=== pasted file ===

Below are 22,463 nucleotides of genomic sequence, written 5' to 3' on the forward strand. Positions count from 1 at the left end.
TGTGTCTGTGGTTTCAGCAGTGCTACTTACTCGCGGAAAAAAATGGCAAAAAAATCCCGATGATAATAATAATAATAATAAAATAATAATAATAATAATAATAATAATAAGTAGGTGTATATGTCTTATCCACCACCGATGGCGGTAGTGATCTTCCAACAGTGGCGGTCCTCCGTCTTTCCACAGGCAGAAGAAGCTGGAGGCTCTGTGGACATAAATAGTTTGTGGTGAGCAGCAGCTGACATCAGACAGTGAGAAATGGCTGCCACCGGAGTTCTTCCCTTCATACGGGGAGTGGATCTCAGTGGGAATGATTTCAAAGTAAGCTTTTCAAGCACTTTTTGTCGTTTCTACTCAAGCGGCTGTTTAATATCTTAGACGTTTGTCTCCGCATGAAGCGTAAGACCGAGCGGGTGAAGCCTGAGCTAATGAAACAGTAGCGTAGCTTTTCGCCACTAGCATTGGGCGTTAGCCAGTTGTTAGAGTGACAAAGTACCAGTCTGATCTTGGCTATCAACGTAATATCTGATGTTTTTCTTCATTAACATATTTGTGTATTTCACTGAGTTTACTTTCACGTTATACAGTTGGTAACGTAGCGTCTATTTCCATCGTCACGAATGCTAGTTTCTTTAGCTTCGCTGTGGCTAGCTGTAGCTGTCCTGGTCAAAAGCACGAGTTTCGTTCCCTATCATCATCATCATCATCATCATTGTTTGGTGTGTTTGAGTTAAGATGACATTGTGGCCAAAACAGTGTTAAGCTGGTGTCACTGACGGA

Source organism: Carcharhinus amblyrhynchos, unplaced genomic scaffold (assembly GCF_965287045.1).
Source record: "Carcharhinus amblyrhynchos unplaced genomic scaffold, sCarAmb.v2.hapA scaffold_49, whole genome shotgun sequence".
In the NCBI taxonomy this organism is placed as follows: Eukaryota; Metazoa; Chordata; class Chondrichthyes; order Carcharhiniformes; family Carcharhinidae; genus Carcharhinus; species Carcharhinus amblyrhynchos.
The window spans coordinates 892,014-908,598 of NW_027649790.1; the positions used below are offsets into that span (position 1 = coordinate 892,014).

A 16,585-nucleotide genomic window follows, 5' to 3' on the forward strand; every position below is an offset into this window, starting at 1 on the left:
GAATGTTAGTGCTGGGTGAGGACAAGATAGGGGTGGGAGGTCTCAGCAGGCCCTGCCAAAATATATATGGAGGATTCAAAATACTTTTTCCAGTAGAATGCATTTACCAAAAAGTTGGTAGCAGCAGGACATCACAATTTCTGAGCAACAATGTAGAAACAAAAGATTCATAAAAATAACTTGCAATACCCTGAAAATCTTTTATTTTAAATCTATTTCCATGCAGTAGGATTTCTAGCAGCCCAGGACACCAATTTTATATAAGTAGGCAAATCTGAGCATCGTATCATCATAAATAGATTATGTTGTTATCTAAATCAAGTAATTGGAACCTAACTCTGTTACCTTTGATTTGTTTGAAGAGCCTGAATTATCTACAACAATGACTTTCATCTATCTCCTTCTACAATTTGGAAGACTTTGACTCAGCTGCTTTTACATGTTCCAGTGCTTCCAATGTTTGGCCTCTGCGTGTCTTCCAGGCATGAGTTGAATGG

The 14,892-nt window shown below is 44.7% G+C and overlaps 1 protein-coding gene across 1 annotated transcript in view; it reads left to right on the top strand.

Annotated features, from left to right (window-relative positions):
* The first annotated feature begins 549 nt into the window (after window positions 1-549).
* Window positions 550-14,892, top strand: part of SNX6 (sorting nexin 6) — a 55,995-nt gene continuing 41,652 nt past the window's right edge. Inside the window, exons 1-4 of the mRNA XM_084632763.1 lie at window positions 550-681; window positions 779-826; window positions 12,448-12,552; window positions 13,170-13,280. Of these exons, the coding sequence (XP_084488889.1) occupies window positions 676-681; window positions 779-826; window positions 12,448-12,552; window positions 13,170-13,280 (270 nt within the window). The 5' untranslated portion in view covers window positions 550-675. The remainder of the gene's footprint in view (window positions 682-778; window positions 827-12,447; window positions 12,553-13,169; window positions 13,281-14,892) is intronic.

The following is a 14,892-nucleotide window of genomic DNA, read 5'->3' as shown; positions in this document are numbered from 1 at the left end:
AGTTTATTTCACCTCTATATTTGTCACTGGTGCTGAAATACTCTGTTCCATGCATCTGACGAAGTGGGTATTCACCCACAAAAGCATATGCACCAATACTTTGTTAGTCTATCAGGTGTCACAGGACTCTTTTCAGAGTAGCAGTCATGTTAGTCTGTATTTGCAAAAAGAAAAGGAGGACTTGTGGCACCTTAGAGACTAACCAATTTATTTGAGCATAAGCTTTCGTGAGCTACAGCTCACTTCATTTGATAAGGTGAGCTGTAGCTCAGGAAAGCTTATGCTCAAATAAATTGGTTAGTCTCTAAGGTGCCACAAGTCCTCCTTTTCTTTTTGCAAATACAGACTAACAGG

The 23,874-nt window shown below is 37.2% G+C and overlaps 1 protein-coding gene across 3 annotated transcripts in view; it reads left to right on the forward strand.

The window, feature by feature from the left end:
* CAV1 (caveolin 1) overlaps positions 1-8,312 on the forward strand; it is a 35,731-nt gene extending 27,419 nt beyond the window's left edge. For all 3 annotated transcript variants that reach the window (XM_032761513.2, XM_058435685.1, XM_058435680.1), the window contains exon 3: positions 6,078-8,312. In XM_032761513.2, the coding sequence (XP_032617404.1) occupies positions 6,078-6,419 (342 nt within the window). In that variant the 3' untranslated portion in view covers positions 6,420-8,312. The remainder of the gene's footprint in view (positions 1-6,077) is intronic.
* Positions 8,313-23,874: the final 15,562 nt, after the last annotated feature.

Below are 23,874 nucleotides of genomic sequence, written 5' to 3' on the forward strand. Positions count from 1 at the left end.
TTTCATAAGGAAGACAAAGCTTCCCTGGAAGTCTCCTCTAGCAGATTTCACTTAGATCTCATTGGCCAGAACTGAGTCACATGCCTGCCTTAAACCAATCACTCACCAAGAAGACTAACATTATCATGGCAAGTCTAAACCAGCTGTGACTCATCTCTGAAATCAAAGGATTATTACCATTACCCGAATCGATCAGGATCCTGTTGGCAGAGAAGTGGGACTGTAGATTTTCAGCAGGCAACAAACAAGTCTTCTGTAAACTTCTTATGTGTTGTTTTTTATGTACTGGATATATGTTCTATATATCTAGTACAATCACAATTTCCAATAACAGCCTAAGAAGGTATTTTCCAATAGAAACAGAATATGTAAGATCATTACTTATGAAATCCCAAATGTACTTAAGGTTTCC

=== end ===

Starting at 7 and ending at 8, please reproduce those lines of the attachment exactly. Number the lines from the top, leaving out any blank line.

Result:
A 16,585-nucleotide genomic window follows, 5' to 3' on the forward strand; every position below is an offset into this window, starting at 1 on the left:
GAATGTTAGTGCTGGGTGAGGACAAGATAGGGGTGGGAGGTCTCAGCAGGCCCTGCCAAAATATATATGGAGGATTCAAAATACTTTTTCCAGTAGAATGCATTTACCAAAAAGTTGGTAGCAGCAGGACATCACAATTTCTGAGCAACAATGTAGAAACAAAAGATTCATAAAAATAACTTGCAATACCCTGAAAATCTTTTATTTTAAATCTATTTCCATGCAGTAGGATTTCTAGCAGCCCAGGACACCAATTTTATATAAGTAGGCAAATCTGAGCATCGTATCATCATAAATAGATTATGTTGTTATCTAAATCAAGTAATTGGAACCTAACTCTGTTACCTTTGATTTGTTTGAAGAGCCTGAATTATCTACAACAATGACTTTCATCTATCTCCTTCTACAATTTGGAAGACTTTGACTCAGCTGCTTTTACATGTTCCAGTGCTTCCAATGTTTGGCCTCTGCGTGTCTTCCAGGCATGAGTTGAATGG